Senate President Just Says No to Recreational Marijuana in Ohio; Signature Drive Likely Required

Last month, state officials determined organizers gathered enough signatures to compel the Legislature to consider a recreational marijuana bill they proposed

click to enlarge Ohio Senate President Matt Huffman just said no to recreational marijuana. - PHOTO: ELSA OLOFSSON, UNSPLASH
Photo: Elsa Olofsson, Unsplash
Ohio Senate President Matt Huffman just said no to recreational marijuana.

This past week, Ohio Senate President Matt Huffman just said no to recreational marijuana.

Last month, state officials determined organizers gathered enough signatures (about 133,000) to compel the Legislature to consider a recreational marijuana bill they proposed. If lawmakers don’t pass it in the next roughly 3.5 months, organizers with the Coalition to Regulate Marijuana Like Alcohol can gather the same number of signatures again to place the issue on the general election ballot.

Speaking to reporters Wednesday, Huffman, a Lima Republican and one of the most powerful figures in state politics, emphasized that no road to recreational marijuana will run through him.

“I don’t want anybody to misunderstand my position,” Huffman said, per The Columbus Dispatch. “I’m not going to bring it to the Senate floor. And if that means people want to go put it on the ballot, have at it.”

The House Majority Leader has said to media he doubts a recreational bill could pass, and Gov. Mike DeWine has indicated he’d veto it if it did. The threat of veto, paired with opposition from legislative leadership, poses a towering roadblock for the bill through the Statehouse.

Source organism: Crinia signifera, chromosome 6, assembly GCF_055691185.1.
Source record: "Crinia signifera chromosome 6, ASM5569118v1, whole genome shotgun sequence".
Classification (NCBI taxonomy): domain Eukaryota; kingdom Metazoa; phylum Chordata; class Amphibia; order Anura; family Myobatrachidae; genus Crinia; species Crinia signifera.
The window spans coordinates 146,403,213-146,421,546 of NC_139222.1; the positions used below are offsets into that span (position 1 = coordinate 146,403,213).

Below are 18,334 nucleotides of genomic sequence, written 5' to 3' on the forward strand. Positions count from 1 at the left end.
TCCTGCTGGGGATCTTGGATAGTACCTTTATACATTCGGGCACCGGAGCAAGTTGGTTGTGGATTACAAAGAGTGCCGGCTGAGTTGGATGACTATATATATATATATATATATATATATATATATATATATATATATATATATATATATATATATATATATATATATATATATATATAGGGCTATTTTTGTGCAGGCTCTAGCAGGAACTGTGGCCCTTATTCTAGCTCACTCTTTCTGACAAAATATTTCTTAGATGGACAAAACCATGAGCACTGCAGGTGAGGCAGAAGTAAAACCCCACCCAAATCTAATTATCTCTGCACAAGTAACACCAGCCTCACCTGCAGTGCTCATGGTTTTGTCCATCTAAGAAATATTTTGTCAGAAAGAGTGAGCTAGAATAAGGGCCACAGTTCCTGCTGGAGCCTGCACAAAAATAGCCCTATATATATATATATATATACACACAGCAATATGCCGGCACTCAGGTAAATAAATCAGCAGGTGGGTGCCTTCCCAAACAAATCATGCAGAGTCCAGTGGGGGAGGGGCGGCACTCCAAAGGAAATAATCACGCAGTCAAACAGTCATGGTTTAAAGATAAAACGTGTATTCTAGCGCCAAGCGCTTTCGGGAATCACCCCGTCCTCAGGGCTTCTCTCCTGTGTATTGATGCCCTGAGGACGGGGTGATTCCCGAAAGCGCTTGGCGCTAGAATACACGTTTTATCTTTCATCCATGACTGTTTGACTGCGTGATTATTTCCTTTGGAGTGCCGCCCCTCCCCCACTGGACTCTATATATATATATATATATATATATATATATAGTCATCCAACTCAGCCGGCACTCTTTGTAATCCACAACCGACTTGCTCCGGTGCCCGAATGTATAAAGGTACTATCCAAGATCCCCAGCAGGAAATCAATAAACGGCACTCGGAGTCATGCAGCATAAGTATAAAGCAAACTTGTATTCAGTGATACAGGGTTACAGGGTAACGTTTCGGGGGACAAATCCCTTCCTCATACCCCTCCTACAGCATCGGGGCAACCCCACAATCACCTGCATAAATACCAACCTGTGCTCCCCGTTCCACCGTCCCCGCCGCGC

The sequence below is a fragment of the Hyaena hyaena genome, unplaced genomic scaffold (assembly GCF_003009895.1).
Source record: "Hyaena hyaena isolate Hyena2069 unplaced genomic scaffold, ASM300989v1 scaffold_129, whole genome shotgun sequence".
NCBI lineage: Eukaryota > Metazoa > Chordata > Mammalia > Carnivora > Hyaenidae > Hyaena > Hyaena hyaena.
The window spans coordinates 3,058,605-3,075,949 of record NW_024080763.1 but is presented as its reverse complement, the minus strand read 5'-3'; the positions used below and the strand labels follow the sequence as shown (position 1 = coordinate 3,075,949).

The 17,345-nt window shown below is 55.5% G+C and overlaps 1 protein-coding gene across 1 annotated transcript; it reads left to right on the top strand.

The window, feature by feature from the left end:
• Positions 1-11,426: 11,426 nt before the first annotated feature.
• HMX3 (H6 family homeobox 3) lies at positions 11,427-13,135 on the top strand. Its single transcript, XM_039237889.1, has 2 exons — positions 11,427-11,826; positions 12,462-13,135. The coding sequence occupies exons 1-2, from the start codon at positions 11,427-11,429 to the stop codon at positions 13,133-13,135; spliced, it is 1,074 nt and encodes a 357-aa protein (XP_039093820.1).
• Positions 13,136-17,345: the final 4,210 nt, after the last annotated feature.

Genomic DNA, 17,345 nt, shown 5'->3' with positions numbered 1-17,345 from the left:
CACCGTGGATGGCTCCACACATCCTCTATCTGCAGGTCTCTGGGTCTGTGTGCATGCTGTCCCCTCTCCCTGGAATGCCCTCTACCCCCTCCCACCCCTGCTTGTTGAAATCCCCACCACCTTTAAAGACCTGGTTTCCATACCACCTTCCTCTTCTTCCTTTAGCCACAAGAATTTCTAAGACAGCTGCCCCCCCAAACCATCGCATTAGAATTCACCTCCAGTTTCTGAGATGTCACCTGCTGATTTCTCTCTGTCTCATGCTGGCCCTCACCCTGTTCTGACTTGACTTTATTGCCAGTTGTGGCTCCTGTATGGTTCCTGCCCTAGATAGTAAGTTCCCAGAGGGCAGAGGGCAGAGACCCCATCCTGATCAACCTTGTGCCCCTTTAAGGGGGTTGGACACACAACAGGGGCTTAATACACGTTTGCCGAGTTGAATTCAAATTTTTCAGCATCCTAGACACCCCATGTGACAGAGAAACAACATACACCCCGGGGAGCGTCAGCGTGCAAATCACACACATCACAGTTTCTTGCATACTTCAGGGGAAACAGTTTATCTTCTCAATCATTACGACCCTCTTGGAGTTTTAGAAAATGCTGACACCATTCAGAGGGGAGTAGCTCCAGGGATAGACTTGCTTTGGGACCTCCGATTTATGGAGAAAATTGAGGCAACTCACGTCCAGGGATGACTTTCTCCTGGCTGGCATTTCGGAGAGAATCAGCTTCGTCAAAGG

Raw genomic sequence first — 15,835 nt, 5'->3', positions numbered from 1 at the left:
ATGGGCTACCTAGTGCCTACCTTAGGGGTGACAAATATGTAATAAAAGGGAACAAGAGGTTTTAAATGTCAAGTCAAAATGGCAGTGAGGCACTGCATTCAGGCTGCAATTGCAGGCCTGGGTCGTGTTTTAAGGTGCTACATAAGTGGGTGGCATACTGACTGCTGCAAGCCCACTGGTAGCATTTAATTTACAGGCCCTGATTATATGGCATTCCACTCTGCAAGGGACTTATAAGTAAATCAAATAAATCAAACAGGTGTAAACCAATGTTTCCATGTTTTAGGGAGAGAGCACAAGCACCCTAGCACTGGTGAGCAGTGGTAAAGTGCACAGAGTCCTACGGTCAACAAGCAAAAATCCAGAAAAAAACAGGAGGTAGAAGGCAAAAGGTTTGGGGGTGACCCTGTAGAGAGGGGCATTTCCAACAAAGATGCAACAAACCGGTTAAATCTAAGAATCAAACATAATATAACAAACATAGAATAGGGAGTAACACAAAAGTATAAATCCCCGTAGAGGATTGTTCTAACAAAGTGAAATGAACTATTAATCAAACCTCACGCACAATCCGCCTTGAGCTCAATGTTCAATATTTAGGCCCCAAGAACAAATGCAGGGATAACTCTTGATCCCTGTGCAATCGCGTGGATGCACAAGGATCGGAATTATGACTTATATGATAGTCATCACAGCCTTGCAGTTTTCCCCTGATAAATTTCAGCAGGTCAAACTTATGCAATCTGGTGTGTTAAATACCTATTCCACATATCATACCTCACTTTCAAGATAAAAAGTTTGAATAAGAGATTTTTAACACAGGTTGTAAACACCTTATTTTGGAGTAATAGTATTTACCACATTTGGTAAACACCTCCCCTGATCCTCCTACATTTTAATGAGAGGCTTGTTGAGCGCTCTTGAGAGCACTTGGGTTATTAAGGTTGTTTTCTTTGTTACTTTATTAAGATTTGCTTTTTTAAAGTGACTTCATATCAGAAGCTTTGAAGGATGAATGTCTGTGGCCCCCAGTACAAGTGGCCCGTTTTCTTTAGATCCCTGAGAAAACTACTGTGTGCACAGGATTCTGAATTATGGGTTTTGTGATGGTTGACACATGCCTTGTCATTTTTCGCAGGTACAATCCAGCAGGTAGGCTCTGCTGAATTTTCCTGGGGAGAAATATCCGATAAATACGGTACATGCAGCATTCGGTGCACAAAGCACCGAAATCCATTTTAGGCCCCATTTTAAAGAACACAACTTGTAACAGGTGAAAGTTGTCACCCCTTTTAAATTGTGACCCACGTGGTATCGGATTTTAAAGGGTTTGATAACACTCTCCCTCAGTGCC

Thus, recreational marijuana would likely come down to a signature drive if it’s to be. The Coalition to Regulate Marijuana Like Alcohol would need to submit the signatures again at least 125 days before the Nov. 8 elections — July 6.

Thomas Haren, an attorney representing the coalition, did not respond to a phone call.

Ohio Secretary of State Frank LaRose formally announced sending the proposed statute to the General Assembly on Jan. 28. A LaRose spokesman said the organizers cannot gather signatures until the four-month window expires in late May.

In the first round of signature gathering, the coalition reported spending nearly $1.1 million. About $1 million of it went to Advanced Micro Targeting, a Texas based firm that specializes in ballot referendum efforts.

Disclosures filed with the secretary of state’s office show the Marijuana Policy Project, a national cannabis advocacy group, contributed nearly $700,000 to the coalition. Several medical marijuana businesses contributed an additional $600,000 collectively.

This story was originally published by the Ohio Capital Journal and republished here with permission.

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